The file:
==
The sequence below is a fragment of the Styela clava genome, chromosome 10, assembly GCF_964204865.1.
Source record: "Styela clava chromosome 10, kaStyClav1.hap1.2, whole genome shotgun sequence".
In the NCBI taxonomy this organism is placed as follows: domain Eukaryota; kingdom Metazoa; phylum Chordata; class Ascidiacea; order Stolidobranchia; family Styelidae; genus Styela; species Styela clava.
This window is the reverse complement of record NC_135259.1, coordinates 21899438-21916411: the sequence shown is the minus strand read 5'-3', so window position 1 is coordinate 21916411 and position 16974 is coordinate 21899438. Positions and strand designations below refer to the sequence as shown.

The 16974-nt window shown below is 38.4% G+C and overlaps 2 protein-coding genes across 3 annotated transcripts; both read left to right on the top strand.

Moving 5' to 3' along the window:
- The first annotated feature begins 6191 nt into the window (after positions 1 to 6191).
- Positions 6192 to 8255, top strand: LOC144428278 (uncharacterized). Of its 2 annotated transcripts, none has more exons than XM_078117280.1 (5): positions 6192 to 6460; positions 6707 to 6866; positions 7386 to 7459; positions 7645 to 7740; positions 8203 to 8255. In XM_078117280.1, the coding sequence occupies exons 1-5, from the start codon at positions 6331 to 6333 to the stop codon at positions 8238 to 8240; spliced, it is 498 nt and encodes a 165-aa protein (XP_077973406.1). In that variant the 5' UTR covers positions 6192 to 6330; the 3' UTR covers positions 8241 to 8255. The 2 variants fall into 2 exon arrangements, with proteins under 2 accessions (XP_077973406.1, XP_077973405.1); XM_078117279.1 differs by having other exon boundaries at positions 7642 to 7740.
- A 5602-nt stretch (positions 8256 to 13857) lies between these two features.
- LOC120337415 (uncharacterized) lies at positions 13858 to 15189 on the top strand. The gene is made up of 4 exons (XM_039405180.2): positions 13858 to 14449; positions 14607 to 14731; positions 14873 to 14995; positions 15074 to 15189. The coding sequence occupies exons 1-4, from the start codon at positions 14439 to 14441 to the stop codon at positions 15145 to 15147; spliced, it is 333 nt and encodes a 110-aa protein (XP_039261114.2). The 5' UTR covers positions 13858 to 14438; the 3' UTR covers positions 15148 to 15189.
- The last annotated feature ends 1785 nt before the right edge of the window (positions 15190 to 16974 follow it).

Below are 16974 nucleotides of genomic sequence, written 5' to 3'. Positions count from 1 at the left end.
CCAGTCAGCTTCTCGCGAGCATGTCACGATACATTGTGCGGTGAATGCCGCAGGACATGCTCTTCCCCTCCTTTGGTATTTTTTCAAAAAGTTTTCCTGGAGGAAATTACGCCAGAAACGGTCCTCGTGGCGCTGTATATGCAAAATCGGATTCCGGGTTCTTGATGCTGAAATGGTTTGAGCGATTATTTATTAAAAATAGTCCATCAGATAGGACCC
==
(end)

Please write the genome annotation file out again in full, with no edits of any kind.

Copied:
The sequence below is a fragment of the Styela clava genome, chromosome 10, assembly GCF_964204865.1.
Source record: "Styela clava chromosome 10, kaStyClav1.hap1.2, whole genome shotgun sequence".
In the NCBI taxonomy this organism is placed as follows: domain Eukaryota; kingdom Metazoa; phylum Chordata; class Ascidiacea; order Stolidobranchia; family Styelidae; genus Styela; species Styela clava.
This window is the reverse complement of record NC_135259.1, coordinates 21899438-21916411: the sequence shown is the minus strand read 5'-3', so window position 1 is coordinate 21916411 and position 16974 is coordinate 21899438. Positions and strand designations below refer to the sequence as shown.

The 16974-nt window shown below is 38.4% G+C and overlaps 2 protein-coding genes across 3 annotated transcripts; both read left to right on the top strand.

Moving 5' to 3' along the window:
- The first annotated feature begins 6191 nt into the window (after positions 1 to 6191).
- Positions 6192 to 8255, top strand: LOC144428278 (uncharacterized). Of its 2 annotated transcripts, none has more exons than XM_078117280.1 (5): positions 6192 to 6460; positions 6707 to 6866; positions 7386 to 7459; positions 7645 to 7740; positions 8203 to 8255. In XM_078117280.1, the coding sequence occupies exons 1-5, from the start codon at positions 6331 to 6333 to the stop codon at positions 8238 to 8240; spliced, it is 498 nt and encodes a 165-aa protein (XP_077973406.1). In that variant the 5' UTR covers positions 6192 to 6330; the 3' UTR covers positions 8241 to 8255. The 2 variants fall into 2 exon arrangements, with proteins under 2 accessions (XP_077973406.1, XP_077973405.1); XM_078117279.1 differs by having other exon boundaries at positions 7642 to 7740.
- A 5602-nt stretch (positions 8256 to 13857) lies between these two features.
- LOC120337415 (uncharacterized) lies at positions 13858 to 15189 on the top strand. The gene is made up of 4 exons (XM_039405180.2): positions 13858 to 14449; positions 14607 to 14731; positions 14873 to 14995; positions 15074 to 15189. The coding sequence occupies exons 1-4, from the start codon at positions 14439 to 14441 to the stop codon at positions 15145 to 15147; spliced, it is 333 nt and encodes a 110-aa protein (XP_039261114.2). The 5' UTR covers positions 13858 to 14438; the 3' UTR covers positions 15148 to 15189.
- The last annotated feature ends 1785 nt before the right edge of the window (positions 15190 to 16974 follow it).

Below are 16974 nucleotides of genomic sequence, written 5' to 3'. Positions count from 1 at the left end.
CCAGTCAGCTTCTCGCGAGCATGTCACGATACATTGTGCGGTGAATGCCGCAGGACATGCTCTTCCCCTCCTTTGGTATTTTTTCAAAAAGTTTTCCTGGAGGAAATTACGCCAGAAACGGTCCTCGTGGCGCTGTATATGCAAAATCGGATTCCGGGTTCTTGATGCTGAAATGGTTTGAGCGATTATTTATTAAAAATAGTCCATCAGATAGGACCC